Superfoods: Two Vegan Ingredients So Hot Right Now
These vegan seasonings are popping up on menus, food blogs and in health food stores everywhere. Here’s why they’re suddenly on the radar.
Move over kale, chia seeds and coconut oil – nutritional yeast and coconut aminos are the new hipster superfoods on the nutrition scene. Both of them are vegan, flavour-packed, have some impressive nutritional “pros” and an array of uses in cooking.
Read on for what you need to know about them.
1. It sounds quirky but tastes great
Nutritional yeast is made from a species of yeast called Saccharomyces cerevisiae that’s grown on a sugar-rich medium such as molasses, then deactivated through a heating and drying process. With a cheesy, nutty flavour, it’s sold in the form of flakes or as a powder.
2. It packs a nutrient punch
“It’s really high in B vitamins, which are important for supporting energy levels, DNA synthesis, fertility and a healthy mood,” says Amber Sewell-Green, a plant-based accredited practising dietitian at Newtown Nutrition. “It’s also high in zinc, iron, protein, magnesium, potassium and phosphorus, which in general are good for people with active lifestyles, as well as being beneficial for periods of growth – for instance during childhood or pregnancy – and for immune support.”
3. Pick a fortified product
There are two types of nutritional yeast: unfortified and fortified. You want the latter, because it contains added vitamins and minerals, such as vitamin B12. “You can typically tell if a product is fortified from the nutrition information panel,” adds Sewell-Green about the new superfoods.
4. Vegans can’t get enough of it
Because it’s dairy-free but adds a cheesy flavour hit to food, it’s popular with vegans as well as the lactose intolerant. That said, we could all benefit from it. “Because it’s loaded with nutrients for energy levels, sports training and lean muscle growth, immune support and mood, everyone can benefit,” says Sewell-Green.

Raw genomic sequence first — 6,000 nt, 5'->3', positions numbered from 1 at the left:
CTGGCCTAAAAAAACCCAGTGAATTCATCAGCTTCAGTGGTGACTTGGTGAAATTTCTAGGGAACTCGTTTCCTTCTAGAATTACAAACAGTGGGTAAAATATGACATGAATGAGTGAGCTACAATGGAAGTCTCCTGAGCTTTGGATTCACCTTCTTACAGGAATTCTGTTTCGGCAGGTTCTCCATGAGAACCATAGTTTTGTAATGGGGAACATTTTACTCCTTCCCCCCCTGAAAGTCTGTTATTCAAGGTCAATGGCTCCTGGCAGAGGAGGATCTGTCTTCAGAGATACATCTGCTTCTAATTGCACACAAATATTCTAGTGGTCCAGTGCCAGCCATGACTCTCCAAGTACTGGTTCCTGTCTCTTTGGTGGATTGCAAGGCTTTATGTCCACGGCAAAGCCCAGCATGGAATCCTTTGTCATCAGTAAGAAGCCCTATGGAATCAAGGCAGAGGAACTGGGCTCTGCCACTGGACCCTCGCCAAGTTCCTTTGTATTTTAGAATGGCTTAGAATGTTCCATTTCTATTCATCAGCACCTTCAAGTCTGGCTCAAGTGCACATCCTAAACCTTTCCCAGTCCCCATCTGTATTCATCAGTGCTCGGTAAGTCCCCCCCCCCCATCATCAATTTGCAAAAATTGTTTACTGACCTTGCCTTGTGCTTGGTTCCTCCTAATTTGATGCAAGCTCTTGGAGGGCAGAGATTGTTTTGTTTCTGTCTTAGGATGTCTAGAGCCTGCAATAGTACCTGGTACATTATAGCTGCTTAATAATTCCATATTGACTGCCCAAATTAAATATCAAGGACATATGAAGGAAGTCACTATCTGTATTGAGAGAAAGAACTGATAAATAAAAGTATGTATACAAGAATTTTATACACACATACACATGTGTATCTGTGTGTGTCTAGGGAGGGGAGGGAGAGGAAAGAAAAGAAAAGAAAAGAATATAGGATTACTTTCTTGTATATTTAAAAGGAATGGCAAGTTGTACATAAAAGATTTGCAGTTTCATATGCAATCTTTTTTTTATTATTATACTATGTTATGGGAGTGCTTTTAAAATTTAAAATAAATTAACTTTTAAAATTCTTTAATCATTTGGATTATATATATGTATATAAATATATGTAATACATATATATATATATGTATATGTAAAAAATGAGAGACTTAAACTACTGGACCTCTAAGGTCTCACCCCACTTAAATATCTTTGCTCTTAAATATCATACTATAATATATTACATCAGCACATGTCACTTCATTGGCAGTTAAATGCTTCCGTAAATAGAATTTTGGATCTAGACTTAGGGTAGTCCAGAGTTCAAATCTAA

5. Sprinkle it with abandon
One of the easiest ways to use nutritional yeast is to sprinkle a few tablespoons into any dish that requires a cheesy flavour, from pasta sauce, lasagne and Mexican dishes to soups, risottos, savoury scones and scrambled eggs.
6. Get saucy in the kitchen
“There’s all sorts of plant-based sauce alternatives you can make with nutritional yeast, from mayo to creamy cheese sauce, caesar dressing and nacho style sauce, with plenty of recipes online,” says Sewell-Green. “My favourite way to use it is to create a ‘parmesan’ where I blend it with nuts and a bit of garlic or onion powder.”
1. It’s a bit like soy sauce
Coconut aminos is a savoury seasoning sauce made from the sap of coconut flower blossoms. The sap is left to ferment and blended with sea salt, creating a salty, slightly sweet sauce that looks a bit like soy sauce, but has a milder flavour than it’s original superfoods counterpart.
2. It’s great for people with dietary sensitivities
“It doesn’t have any chemicals or preservatives, which is helpful for people with sensitivities to additives,” says Sewell-Green. “It’s also naturally gluten-free, whereas a lot of soy sauces are gluten based, so if you have coeliac disease it can be a good alternative.” Just be aware that some coconut aminos products have a soybean base, so if you have a soybean sensitivity, it may be a trigger.
3. It can help you curb your sodium intake
Coconut aminos still has a fair amount of sodium, but is a healthier choice than soy sauce and other superfoods, with around 300mg less sodium per tablespoon. “It helps people change their tastebuds and get used to something a bit less salty,” says Sewell-Green, adding that moderation is still key.
4. Enjoy a dash of good health
“It has a combination of some of the essential amino acids we need to get from food, which are helpful for building muscle, cell signalling and immune function,” says Sewell-Green. “Plus, it has a little bit of iodine, which is important for metabolism and thyroid function.”
5. Use it for dips, sauces and dressings
Coconut aminos makes a tasty dipping sauce for sushi and rice paper rolls. You can also add it to homemade stir-fry sauce (mix with a little honey and sesame oil) or a salad dressing (combine with olive oil and some apple cider vinegar, or tahini for a creamier version).
6. Add a “umami” kick to dishes
With a moreish savoury flavour profile that foodies describe as “umami”, a dash of coconut aminos can add depth of flavour to soups, stews, curries, roast vegetables and tofu, and it makes a good marinade for seafood or meat. You can also make a tamari nut mix by drizzling coconut aminos and olive oil over nuts and seeds, then oven roasting.
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